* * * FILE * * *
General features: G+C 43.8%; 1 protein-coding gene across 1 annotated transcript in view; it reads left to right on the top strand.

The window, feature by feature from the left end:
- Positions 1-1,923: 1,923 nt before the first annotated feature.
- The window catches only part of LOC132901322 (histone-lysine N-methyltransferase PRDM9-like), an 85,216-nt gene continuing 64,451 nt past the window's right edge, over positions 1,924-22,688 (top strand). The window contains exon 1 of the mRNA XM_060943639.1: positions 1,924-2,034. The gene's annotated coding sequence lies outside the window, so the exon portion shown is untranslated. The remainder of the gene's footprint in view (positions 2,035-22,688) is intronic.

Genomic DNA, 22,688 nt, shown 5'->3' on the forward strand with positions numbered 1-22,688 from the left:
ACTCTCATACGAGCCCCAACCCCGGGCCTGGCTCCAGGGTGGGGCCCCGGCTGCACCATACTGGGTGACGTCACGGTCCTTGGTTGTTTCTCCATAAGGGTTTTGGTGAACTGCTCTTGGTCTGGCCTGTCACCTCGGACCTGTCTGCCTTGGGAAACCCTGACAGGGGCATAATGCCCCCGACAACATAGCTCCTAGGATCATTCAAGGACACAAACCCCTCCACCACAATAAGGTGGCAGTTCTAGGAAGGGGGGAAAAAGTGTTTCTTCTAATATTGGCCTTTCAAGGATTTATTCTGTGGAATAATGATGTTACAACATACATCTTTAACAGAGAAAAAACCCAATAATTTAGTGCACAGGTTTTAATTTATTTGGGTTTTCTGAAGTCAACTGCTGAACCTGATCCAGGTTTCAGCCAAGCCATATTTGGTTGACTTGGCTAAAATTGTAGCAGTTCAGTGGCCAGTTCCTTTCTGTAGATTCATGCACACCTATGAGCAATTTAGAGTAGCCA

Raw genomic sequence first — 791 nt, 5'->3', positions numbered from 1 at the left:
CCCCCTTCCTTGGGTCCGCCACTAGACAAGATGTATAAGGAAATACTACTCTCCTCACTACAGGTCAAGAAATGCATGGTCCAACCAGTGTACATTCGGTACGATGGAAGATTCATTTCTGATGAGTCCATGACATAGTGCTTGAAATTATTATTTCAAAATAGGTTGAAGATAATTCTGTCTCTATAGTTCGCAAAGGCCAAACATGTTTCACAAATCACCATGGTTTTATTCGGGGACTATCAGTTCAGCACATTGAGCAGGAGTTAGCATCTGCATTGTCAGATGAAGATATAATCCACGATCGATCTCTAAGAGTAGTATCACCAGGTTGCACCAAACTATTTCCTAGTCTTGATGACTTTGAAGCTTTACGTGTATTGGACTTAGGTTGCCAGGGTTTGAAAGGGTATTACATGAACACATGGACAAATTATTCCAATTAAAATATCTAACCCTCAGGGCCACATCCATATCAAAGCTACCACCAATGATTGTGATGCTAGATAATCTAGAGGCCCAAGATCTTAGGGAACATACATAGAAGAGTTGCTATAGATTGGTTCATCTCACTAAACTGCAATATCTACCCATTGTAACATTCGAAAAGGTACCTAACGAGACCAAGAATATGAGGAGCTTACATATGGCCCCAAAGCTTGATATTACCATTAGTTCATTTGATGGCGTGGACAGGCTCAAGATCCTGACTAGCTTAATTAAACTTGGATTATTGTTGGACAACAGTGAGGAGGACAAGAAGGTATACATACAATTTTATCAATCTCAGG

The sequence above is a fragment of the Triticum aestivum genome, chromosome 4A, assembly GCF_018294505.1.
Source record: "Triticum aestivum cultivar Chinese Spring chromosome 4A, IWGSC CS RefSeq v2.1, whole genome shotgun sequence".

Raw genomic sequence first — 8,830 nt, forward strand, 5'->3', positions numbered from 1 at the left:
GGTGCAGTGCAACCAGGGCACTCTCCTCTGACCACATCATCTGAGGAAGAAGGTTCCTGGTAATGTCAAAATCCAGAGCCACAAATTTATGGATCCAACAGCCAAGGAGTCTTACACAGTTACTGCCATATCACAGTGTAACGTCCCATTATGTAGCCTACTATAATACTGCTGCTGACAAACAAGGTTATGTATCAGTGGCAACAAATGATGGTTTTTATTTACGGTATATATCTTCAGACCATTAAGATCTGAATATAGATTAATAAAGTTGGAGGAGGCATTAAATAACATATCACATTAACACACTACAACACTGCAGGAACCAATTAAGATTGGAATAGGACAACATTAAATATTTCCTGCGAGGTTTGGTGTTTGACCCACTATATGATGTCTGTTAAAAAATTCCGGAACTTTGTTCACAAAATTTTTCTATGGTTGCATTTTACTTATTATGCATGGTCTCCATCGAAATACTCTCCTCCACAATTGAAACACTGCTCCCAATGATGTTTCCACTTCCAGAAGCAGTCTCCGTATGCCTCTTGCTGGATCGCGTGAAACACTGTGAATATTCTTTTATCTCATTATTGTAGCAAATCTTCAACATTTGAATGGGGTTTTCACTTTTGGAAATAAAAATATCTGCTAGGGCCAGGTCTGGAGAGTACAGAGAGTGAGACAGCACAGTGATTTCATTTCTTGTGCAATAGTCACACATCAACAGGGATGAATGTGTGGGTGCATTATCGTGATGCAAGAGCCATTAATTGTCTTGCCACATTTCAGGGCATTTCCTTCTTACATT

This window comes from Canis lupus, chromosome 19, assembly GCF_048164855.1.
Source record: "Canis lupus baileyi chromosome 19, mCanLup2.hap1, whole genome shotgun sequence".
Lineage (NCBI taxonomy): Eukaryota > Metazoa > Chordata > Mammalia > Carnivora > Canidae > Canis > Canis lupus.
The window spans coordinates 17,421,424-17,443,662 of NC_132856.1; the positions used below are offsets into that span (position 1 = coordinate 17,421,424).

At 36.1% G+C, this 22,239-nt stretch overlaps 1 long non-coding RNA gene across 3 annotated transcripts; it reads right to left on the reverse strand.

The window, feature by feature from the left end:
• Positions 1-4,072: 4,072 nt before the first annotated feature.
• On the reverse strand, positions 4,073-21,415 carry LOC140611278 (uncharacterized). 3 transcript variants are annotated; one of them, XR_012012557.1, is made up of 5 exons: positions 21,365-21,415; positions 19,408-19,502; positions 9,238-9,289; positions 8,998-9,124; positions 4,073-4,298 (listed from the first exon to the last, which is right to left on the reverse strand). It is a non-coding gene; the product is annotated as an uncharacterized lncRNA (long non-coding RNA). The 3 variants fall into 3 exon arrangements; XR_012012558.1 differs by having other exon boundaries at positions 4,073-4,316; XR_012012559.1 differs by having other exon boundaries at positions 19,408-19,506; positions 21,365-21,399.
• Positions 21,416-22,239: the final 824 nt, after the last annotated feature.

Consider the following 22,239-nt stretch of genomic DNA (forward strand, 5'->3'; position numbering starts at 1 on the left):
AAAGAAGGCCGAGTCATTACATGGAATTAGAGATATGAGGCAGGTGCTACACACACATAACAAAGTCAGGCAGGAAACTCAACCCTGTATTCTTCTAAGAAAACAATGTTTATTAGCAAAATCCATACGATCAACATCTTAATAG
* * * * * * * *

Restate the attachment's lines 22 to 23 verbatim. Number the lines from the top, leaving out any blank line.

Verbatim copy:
Consider the following 22,239-nt stretch of genomic DNA (forward strand, 5'->3'; position numbering starts at 1 on the left):
AAAGAAGGCCGAGTCATTACATGGAATTAGAGATATGAGGCAGGTGCTACACACACATAACAAAGTCAGGCAGGAAACTCAACCCTGTATTCTTCTAAGAAAACAATGTTTATTAGCAAAATCCATACGATCAACATCTTAATAG